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Bad Signs In Iraq

Prominent Shiite cleric Moqtada al-Sadr. Photo courtesy of AFP.
by William S. Lind
Cleveland (UPI) Jul 17, 2006
The Bush administration delights in finding "turning points" in Iraq so often that by now we must have turned our way through a maze. However, the events in Iraq to which the administration points are nothing more than new acts in the playacting offered by Iraq's government and security forces.

Real turning points would be evidence that a state is coming into being in Iraq. Two recent signposts suggest the contrary -- namely, that any possibility of recreating an Iraqi state is receding.

The first report is from the June 28 Washington Times in a piece entitled, "Shiite Iraqi militia regroups into 'gang of thugs.' The article reports that "Prominent Shiite cleric Moqtada al-Sadr, a foe of the U.S. military presence in Iraq, has lost control of his Mahdi Army, which has embarked on a wide range of criminal activity, defense officials said.

"The officials said the Mahdi Army...has become a criminal organization that commits homicides, kidnappings and robberies in the Baghdad area."

As usual, our "defense officials" show their lack of understanding of Fourth Generation War, ir 4GW, situations, where "both/and" is more common than "either/or." As to whether al-Sadr, has lost "control" of his Mahdi Army, control generally being loose in 4GW, time will tell. But like every other militia in Iraq, the Mahdi Army is also a criminal gang, doing what criminal gangs do. The same individual can be and often is a Mahdi Army militiaman, a criminal and a member of the Iraqi police or army. Maybe Americans would get it better if they thought of 4GW as the world's biggest all-you-can-eat buffet.

If American military intelligence is accurate in this instance, the news that "Sadr has lost control" is not good. The more frequently Iraqi entities, of whatever sort, fraction and fragment, the farther Iraq moves away from becoming a state. Because al-Sadr opposes the American occupation, Washington sees him as an enemy. But if he controls his militia he is someone who can deliver if we make a deal with him. If he has lost control of the Mahdi Army with whom can we or someone make a deal that would incorporate that militia into a state?

The second signpost is a story in the July 5 Cleveland Plain Dealer, "Port city of Basra now a haven for rival oil-smuggling gangs." The report states, "This once-placid port city is looking a lot like the mob-ruled Chicago of the 1920's, an arena for settling scores between rival gangs, many with ties to the highest echelons of local and national political power.

"Basra's sudden political troubles and violence are rooted in a bloody competition for control of millions of dollars in smuggled oil, residents and officials say...

"'The amount of actual terrorism in Basra is very limited," said the Iraqi defense minister, Gen. Abdul-Qader Mohammed Jassim Mifarji.

"'"The dominating struggle is between armed gangs and political groups."

Here again, we see fractioning where restoring an Iraqi state requires unifying. Basra is Shiite-controlled, and the fact that the fighting there is almost all among Shi'ite factions points to fractioning of the Shiite community. Money garnered from criminal activity is a powerful divisive force, and also a common one in 4GW situations, because the absence of a state makes legitimate economic activity difficult. The more the real economy comes to depend on illegal, gang-controlled enterprise the further away any restoration of the state moves.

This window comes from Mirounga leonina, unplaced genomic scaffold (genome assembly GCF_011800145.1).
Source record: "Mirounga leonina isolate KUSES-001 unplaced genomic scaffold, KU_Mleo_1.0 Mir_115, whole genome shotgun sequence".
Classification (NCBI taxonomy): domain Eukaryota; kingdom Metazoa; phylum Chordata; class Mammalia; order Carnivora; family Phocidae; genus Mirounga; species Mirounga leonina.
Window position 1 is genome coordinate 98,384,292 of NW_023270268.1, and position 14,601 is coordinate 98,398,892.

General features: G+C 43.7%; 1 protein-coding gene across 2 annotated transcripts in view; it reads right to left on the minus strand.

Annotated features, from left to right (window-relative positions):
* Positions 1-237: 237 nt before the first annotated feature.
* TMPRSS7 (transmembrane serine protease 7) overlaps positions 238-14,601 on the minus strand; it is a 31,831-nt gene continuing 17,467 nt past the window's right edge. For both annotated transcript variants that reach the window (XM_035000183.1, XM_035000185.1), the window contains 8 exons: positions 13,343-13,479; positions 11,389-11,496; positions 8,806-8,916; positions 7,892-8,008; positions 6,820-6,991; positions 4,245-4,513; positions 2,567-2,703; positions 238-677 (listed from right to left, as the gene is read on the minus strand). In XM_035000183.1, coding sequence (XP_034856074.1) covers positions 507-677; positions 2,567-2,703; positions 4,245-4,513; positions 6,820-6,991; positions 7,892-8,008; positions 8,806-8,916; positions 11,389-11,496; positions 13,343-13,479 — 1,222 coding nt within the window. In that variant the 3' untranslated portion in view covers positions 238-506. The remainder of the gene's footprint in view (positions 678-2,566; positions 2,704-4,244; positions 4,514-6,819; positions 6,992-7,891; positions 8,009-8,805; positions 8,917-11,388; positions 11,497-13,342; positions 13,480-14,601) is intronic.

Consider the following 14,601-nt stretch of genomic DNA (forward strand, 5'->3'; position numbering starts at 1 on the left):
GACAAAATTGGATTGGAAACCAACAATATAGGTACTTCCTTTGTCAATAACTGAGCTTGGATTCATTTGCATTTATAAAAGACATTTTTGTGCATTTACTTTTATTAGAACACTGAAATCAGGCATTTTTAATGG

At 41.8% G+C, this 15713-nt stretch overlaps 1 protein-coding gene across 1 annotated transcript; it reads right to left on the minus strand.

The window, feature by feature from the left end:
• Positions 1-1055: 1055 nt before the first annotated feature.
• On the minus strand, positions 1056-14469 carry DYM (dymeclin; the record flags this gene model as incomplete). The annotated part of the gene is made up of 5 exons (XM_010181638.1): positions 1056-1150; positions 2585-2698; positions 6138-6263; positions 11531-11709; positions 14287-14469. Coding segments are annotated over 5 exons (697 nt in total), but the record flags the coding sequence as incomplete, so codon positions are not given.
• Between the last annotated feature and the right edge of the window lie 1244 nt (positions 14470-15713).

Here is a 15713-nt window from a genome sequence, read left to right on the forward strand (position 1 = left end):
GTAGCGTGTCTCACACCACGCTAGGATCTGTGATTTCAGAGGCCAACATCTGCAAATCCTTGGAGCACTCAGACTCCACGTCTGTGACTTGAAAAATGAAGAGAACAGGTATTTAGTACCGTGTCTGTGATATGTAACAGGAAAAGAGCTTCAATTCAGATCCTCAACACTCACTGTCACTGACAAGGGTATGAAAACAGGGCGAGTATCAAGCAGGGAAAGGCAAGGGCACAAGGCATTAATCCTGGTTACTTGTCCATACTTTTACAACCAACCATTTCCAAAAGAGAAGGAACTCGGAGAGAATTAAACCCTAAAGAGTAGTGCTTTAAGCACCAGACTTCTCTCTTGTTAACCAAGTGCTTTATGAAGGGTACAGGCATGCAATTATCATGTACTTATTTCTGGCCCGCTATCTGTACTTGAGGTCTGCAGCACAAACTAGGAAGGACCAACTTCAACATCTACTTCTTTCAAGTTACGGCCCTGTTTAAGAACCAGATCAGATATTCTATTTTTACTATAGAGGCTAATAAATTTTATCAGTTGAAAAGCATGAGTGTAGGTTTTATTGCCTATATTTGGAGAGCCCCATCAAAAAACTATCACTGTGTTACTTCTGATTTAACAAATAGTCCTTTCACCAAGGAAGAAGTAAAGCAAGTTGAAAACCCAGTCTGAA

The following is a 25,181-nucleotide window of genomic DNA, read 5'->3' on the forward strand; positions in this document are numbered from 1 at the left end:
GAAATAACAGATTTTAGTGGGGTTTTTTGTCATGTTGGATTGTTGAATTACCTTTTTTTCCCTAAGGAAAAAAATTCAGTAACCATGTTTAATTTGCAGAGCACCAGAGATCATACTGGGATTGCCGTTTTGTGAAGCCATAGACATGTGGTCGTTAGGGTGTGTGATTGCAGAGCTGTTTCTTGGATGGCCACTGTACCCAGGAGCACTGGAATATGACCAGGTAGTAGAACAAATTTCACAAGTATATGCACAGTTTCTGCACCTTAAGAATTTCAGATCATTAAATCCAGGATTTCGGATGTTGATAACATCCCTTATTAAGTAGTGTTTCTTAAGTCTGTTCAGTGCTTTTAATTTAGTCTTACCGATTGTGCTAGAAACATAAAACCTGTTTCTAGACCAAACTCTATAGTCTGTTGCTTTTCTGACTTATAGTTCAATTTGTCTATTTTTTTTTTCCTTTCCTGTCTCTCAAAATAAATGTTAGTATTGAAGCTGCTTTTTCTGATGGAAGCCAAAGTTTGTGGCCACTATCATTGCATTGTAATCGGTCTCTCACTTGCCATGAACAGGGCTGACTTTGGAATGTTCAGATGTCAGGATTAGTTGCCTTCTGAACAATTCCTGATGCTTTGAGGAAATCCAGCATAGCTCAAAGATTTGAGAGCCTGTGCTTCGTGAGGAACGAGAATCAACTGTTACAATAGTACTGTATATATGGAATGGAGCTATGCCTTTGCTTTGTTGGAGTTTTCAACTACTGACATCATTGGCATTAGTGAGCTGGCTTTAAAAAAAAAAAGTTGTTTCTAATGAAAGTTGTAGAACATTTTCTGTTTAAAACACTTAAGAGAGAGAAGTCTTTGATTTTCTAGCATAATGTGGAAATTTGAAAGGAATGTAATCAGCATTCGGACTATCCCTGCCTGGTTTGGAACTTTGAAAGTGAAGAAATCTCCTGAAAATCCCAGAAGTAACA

It is difficult to find anything in Iraq that points to a successful restoration of an Iraqi state. The Iraqi government's ongoing attempt at "national reconciliation" seems to hold little promise because that government is a creature of a foreign occupier and remains under its control. Nothing illustrated that fact better than the immediate American veto of the Iraqi government's desire to offer amnesty to resistance fighters who have killed American troops. Obviously, such amnesty would have to be part of any deal with the resistance. That would be true even if the resistance were losing; it is all the more so when the resistance is winning. Winners seldom surrender and allow themselves to be put on trial.

In the end, the Iraqi resistance, in all its many dimensions, represents reality, "flip-flops on the ground." Iraq's government and state security forces, in contrast, are playacting or kabuki. And no kabuki performance goes on forever.

William S. Lind, expressing his own personal opinion, is director for the Center for Cultural Conservatism for the Free Congress Foundation.

Source: United Press International

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Iraq Insurgents Switch Targets
Washington (UPI) Jul 17, 2006
The rapidly escalating sectarian violence in Iraq appears to have distracted the Sunni insurgents from their previous assaults on U.S. forces. The good news for U.S. forces in Iraq is that during the past two weeks is that the rate oat which American soldiers are being killed in the country has fallen again very significantly.







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